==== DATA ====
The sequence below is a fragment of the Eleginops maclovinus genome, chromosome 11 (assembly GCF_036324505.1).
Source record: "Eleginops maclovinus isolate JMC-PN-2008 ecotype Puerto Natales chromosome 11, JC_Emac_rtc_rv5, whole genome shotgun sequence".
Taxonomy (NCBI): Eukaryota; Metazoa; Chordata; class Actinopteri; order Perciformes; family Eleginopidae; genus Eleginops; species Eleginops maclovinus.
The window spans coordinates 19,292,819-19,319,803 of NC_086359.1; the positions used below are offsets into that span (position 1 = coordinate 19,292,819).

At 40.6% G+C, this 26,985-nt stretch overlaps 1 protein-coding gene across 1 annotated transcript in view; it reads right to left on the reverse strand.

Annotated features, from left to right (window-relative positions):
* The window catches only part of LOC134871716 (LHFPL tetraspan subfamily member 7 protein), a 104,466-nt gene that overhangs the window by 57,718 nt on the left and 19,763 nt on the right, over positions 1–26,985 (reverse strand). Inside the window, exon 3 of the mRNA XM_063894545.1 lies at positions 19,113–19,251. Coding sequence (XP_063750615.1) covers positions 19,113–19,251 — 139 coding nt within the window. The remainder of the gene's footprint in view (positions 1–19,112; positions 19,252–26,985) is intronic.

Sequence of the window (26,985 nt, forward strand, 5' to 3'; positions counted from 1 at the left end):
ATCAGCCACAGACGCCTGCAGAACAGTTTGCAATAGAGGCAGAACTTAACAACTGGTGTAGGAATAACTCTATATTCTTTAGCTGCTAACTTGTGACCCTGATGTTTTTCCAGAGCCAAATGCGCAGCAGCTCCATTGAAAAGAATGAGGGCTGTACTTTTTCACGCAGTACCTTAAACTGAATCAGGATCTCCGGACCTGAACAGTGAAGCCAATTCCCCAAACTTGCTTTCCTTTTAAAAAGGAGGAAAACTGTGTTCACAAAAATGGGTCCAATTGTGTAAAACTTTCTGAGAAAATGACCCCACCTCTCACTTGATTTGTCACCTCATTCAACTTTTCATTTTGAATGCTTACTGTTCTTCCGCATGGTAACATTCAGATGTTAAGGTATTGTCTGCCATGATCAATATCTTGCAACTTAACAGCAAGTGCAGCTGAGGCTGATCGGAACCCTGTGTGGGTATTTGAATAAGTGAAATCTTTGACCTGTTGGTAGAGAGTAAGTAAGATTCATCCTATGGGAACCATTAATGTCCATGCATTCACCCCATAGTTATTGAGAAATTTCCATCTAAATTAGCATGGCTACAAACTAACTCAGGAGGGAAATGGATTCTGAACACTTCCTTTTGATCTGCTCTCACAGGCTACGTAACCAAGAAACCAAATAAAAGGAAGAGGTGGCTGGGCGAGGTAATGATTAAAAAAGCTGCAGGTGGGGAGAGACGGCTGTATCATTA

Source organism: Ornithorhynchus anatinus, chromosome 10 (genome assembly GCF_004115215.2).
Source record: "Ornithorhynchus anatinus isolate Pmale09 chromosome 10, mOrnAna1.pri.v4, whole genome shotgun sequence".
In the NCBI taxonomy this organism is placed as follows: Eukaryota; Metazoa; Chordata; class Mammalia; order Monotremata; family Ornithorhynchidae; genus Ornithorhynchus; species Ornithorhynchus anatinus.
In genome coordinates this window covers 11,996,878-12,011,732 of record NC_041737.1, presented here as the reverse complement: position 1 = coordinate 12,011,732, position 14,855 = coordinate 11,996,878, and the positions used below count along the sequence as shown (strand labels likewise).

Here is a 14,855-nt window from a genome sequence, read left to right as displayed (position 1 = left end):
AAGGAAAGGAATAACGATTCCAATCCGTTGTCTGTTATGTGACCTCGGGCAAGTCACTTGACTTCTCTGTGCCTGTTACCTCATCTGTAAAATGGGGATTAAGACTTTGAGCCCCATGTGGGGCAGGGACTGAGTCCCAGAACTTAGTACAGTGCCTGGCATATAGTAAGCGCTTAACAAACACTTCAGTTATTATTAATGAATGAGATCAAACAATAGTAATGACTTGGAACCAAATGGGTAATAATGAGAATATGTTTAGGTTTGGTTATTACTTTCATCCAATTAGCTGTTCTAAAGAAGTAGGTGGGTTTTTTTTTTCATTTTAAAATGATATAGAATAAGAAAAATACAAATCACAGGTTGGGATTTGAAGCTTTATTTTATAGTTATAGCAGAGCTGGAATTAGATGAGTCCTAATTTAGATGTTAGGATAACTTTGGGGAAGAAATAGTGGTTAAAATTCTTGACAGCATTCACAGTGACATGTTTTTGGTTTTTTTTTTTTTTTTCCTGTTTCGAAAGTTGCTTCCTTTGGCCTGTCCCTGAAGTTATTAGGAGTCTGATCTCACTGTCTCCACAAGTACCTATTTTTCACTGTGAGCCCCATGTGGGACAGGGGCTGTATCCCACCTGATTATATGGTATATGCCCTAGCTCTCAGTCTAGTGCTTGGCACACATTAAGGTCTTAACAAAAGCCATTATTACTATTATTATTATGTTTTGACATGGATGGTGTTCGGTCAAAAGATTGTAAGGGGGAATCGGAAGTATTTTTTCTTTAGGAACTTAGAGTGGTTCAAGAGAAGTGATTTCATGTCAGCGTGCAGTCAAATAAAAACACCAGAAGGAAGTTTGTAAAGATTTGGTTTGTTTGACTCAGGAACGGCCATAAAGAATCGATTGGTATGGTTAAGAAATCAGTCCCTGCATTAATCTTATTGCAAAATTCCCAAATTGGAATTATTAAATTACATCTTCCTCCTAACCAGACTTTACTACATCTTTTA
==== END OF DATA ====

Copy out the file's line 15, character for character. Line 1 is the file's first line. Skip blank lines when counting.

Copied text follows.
AAGGAAAGGAATAACGATTCCAATCCGTTGTCTGTTATGTGACCTCGGGCAAGTCACTTGACTTCTCTGTGCCTGTTACCTCATCTGTAAAATGGGGATTAAGACTTTGAGCCCCATGTGGGGCAGGGACTGAGTCCCAGAACTTAGTACAGTGCCTGGCATATAGTAAGCGCTTAACAAACACTTCAGTTATTATTAATGAATGAGATCAAACAATAGTAATGACTTGGAACCAAATGGGTAATAATGAGAATATGTTTAGGTTTGGTTATTACTTTCATCCAATTAGCTGTTCTAAAGAAGTAGGTGGGTTTTTTTTTTCATTTTAAAATGATATAGAATAAGAAAAATACAAATCACAGGTTGGGATTTGAAGCTTTATTTTATAGTTATAGCAGAGCTGGAATTAGATGAGTCCTAATTTAGATGTTAGGATAACTTTGGGGAAGAAATAGTGGTTAAAATTCTTGACAGCATTCACAGTGACATGTTTTTGGTTTTTTTTTTTTTTTTCCTGTTTCGAAAGTTGCTTCCTTTGGCCTGTCCCTGAAGTTATTAGGAGTCTGATCTCACTGTCTCCACAAGTACCTATTTTTCACTGTGAGCCCCATGTGGGACAGGGGCTGTATCCCACCTGATTATATGGTATATGCCCTAGCTCTCAGTCTAGTGCTTGGCACACATTAAGGTCTTAACAAAAGCCATTATTACTATTATTATTATGTTTTGACATGGATGGTGTTCGGTCAAAAGATTGTAAGGGGGAATCGGAAGTATTTTTTCTTTAGGAACTTAGAGTGGTTCAAGAGAAGTGATTTCATGTCAGCGTGCAGTCAAATAAAAACACCAGAAGGAAGTTTGTAAAGATTTGGTTTGTTTGACTCAGGAACGGCCATAAAGAATCGATTGGTATGGTTAAGAAATCAGTCCCTGCATTAATCTTATTGCAAAATTCCCAAATTGGAATTATTAAATTACATCTTCCTCCTAACCAGACTTTACTACATCTTTTA